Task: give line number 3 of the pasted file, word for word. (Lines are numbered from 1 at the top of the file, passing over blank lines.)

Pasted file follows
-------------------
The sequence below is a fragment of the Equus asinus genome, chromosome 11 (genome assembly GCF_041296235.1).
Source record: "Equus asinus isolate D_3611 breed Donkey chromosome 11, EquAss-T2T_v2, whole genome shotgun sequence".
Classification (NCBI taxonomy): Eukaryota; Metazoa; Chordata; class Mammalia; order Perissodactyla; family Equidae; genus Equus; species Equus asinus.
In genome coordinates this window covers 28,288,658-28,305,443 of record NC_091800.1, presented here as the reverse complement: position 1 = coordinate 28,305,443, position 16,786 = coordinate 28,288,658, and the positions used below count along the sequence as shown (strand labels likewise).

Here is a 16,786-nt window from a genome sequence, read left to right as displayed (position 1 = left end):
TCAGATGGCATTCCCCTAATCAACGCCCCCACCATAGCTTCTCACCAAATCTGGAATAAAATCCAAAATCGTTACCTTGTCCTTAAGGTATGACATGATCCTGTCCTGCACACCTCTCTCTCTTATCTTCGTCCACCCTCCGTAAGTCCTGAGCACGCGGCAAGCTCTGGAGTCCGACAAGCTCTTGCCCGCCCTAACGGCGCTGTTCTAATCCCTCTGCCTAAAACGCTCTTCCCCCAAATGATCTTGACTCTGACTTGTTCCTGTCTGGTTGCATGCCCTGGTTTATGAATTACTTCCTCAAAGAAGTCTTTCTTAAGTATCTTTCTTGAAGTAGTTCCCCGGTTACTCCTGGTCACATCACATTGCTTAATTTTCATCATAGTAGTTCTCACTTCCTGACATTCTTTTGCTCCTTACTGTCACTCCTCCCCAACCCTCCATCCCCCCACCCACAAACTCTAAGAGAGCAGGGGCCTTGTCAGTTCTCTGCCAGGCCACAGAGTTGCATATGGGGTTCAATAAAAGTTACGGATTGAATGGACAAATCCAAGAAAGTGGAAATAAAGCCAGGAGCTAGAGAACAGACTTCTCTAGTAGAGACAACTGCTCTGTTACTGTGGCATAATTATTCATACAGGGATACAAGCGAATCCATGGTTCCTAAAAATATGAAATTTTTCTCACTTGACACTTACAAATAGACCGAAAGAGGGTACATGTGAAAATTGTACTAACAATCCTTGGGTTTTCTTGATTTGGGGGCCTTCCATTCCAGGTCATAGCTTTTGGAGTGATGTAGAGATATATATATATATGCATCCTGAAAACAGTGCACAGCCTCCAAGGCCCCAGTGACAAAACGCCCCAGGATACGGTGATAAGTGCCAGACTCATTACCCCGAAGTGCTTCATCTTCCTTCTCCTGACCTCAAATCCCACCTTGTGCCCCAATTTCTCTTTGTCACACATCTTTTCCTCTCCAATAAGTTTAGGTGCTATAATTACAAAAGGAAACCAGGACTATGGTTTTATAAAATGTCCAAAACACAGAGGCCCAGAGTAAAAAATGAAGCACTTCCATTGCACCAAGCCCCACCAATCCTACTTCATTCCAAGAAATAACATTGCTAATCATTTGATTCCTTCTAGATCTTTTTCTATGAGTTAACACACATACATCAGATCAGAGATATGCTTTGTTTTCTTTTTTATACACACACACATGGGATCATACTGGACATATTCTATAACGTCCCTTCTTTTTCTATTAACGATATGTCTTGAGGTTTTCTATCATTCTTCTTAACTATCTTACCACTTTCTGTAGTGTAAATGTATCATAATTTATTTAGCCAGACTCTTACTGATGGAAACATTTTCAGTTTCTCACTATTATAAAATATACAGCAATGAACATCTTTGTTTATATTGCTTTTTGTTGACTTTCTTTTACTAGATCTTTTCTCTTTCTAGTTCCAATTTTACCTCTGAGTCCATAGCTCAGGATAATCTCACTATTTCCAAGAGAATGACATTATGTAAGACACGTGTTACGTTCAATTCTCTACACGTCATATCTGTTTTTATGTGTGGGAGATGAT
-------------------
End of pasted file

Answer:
Classification (NCBI taxonomy): Eukaryota; Metazoa; Chordata; class Mammalia; order Perissodactyla; family Equidae; genus Equus; species Equus asinus.